Floats come in a variety of sizes and shapes, from fine pencils to large, bulbous and very buoyant models. As a general rule, the lighter the conditions then the lighter the float should be. A good float should be streamlined enough for easy casting and for easy movement through the water when a ‘down’ (a bite) is observed.

The float should also have a long upper stem that allows fine weight adjustment and can be easily seen. Most commercially produced floats have fluorescent upper stems, while some of the larger floats include a weight wrapped around the bottom of the lower stem. Many ardent luderick anglers gain a great deal of satisfaction from crafting their own floats.

After passing through the float, the main line is attached by a small swivel to a top (or weight) trace. Many anglers use a small piece of plastic tubing between the main line and this trace to act as a shock absorber and to prevent a knot jamming in the lower float eye.

The weight trace has the important function of setting the float so that when fishing, only the top stem, or part of it, is above the surface. I use a good quality abrasion-resistant mono of breaking strain similar to the main line.

Weight traces can be made up in advance, complete with weights and two swivels, if you know the weight that is needed to set the float correctly. I prefer to use splitshot because the various sizes allow precise adjustment and splitshot is well behaved when longer casts are required.

The float and the weight trace must be correctly matched to each other and matched to the fishing conditions. When fishing from the ocean headlands and outer breakwaters, the rig should be balanced so that the float remains quite high in the water. If the rig is too delicately balanced in those turbulent conditions, the float will dip frequently in the currents, giving the false impression of downs.

Successful luderick fishing requires the bait to be in the feeding zone for as long as possible. In fast running water, a reasonably buoyant float needs to be used so that it can be balanced with a heavy weight trace so that following the cast, the baited hook will drop into the feeding zone quickly. This is particularly important when fishing a steep bank between two sets of snags. If the float is only lightly weighted, the drift could be finished before the bait reaches the required depth.

The lighter the conditions, the lighter the float and weights should be. In almost still water, fish tend to be very tentative so large floats and heavily weighted traces just don’t work. In water conditions that would normally warrant very light floats, a strong wind can really wreak havoc. Using a larger float makes control of float and trace more manageable as a larger proportion of the rig is under the water and under its influence, rather than being dominated by the wind.

The bottom trace consists of a length of line with an attached hook, maybe with a small splitshot clamped about 10cm above the hook. There is no ideal length but 25-30cm is a good way to start.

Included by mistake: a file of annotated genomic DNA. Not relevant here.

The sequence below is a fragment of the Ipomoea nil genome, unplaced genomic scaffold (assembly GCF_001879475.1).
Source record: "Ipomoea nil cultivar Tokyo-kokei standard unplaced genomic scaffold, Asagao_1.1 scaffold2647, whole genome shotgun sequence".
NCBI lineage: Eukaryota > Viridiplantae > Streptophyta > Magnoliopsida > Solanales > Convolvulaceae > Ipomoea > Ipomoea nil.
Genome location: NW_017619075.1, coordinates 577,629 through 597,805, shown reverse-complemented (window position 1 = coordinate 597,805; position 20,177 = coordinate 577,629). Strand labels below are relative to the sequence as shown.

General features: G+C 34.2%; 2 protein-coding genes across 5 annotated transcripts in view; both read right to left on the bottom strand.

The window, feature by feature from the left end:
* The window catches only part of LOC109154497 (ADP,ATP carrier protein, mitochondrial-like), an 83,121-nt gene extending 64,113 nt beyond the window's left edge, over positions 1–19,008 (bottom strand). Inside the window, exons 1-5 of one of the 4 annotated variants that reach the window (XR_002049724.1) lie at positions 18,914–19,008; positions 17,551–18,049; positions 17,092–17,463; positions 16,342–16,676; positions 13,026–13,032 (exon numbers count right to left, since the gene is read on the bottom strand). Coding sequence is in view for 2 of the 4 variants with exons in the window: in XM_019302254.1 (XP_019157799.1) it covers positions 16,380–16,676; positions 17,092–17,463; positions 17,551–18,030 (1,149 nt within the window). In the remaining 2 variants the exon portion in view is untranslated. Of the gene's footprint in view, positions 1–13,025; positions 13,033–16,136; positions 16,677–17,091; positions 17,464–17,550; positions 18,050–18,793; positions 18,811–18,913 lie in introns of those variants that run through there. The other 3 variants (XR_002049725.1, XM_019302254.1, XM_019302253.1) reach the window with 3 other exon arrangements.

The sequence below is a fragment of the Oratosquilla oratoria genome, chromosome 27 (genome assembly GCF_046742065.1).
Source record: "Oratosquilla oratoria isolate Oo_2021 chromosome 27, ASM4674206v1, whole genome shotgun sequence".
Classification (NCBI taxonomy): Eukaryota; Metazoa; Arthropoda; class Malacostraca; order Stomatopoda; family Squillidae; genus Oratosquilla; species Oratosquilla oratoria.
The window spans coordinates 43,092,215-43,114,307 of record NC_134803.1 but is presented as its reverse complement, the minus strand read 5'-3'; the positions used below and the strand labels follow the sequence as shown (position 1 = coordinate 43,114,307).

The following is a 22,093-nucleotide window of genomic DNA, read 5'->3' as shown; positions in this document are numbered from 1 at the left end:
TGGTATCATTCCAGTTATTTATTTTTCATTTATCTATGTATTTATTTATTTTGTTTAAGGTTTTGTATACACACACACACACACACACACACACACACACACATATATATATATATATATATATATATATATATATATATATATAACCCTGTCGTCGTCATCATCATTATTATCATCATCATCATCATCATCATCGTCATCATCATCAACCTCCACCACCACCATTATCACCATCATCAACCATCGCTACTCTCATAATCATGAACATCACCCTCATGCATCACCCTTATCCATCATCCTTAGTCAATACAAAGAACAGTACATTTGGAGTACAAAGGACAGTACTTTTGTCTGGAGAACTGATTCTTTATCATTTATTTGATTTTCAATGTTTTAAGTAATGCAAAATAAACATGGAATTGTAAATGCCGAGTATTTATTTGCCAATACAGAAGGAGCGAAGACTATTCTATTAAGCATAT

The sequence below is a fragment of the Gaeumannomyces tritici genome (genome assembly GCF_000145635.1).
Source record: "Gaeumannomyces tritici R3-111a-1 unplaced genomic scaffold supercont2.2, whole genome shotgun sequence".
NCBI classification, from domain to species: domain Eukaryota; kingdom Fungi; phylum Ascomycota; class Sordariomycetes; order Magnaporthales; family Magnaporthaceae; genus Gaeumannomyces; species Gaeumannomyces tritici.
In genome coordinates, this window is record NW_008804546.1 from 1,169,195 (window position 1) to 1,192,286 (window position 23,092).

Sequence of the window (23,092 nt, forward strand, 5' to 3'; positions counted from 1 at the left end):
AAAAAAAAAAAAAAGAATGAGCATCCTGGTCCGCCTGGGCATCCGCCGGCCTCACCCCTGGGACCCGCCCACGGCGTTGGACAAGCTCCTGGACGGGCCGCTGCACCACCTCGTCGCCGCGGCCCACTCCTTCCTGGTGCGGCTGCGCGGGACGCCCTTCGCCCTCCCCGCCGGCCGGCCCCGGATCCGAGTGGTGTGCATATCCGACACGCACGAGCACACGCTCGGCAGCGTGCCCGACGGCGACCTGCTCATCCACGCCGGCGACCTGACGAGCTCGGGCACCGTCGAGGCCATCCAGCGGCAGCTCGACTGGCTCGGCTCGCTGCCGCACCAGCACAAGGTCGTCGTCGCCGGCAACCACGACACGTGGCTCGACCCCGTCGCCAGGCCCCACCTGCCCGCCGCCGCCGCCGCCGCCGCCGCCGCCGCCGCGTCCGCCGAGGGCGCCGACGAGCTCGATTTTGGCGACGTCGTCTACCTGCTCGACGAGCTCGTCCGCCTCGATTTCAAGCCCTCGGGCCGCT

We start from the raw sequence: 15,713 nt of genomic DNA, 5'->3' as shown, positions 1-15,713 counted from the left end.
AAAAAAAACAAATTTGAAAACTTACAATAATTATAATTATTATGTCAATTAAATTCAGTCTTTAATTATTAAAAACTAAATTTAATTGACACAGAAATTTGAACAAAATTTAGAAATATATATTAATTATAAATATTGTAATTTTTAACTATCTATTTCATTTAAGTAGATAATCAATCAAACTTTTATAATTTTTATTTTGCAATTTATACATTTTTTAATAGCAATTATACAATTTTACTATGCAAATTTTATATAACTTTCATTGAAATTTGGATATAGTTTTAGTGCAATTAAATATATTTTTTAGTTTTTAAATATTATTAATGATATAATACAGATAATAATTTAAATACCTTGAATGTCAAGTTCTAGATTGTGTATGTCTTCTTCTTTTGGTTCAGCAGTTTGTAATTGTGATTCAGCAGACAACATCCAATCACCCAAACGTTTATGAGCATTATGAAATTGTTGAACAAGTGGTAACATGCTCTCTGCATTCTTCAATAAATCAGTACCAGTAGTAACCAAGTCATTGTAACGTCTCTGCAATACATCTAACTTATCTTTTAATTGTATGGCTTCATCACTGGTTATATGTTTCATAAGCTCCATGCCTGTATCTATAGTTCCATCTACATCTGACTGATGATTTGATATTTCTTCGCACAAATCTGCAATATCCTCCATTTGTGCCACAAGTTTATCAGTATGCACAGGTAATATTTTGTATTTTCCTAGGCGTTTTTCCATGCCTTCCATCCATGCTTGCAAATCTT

The breaking strain of the bottom trace should be significantly less than that of the main line and weight trace. For most of my luderick fishing, I use 3.5kg main line and 2.5kg bottom trace. If snagging occurs or if a hooked fish heads for the sharpies, it is most likely to be the bottom trace that will give up. With the adequate supply of bottom traces, a new one can be tied on quickly and little fishing time is lost.

In recent years I have been using fluorocarbon for the bottom trace. Its transparency pays off when fishing very light conditions and when fish are fussy.

Until recently I used a Mustad 542 hook in size 8 for my luderick fishing. Since this became unavailable I have been on the hunt for alternatives. Last season I used SureCatch nickel size 8 suicide hooks which lived up to all my expectations.

The hook can be attached by using either a simple locked half blood knot or a loop passed through the eye, then over the barb. The loop is particularly useful when using green weed. A fine strand can be passed halfway through the loop, then each half wound around the shank with a tail of filaments hanging below. This usually solves the problem of having a clump of weed gathering at the bend of the hook.

I should stress, however, that the loop method should be discarded if fish are very fussy, particularly in very quiet water. Although the loop can be used with other baits, there is usually little to be gained.

Anglers will often need to make a few local adaptations to their terminal gear configuration. In a few of the top blackfish estuaries that I visit, the string of splitshot of the weight trace is replaced by a single ball sinker or perhaps small pieces of sheet lead. In other locations there is no separation of top and bottom traces, or anglers place floats with highly visible spheres as part of the stem. Interestingly, in a particular spot, most of the locals and long-term visitors use identical terminal arrangements. It’s easy to pick the outsider by what they have on the end of their line.

Next issue: techniques and locations!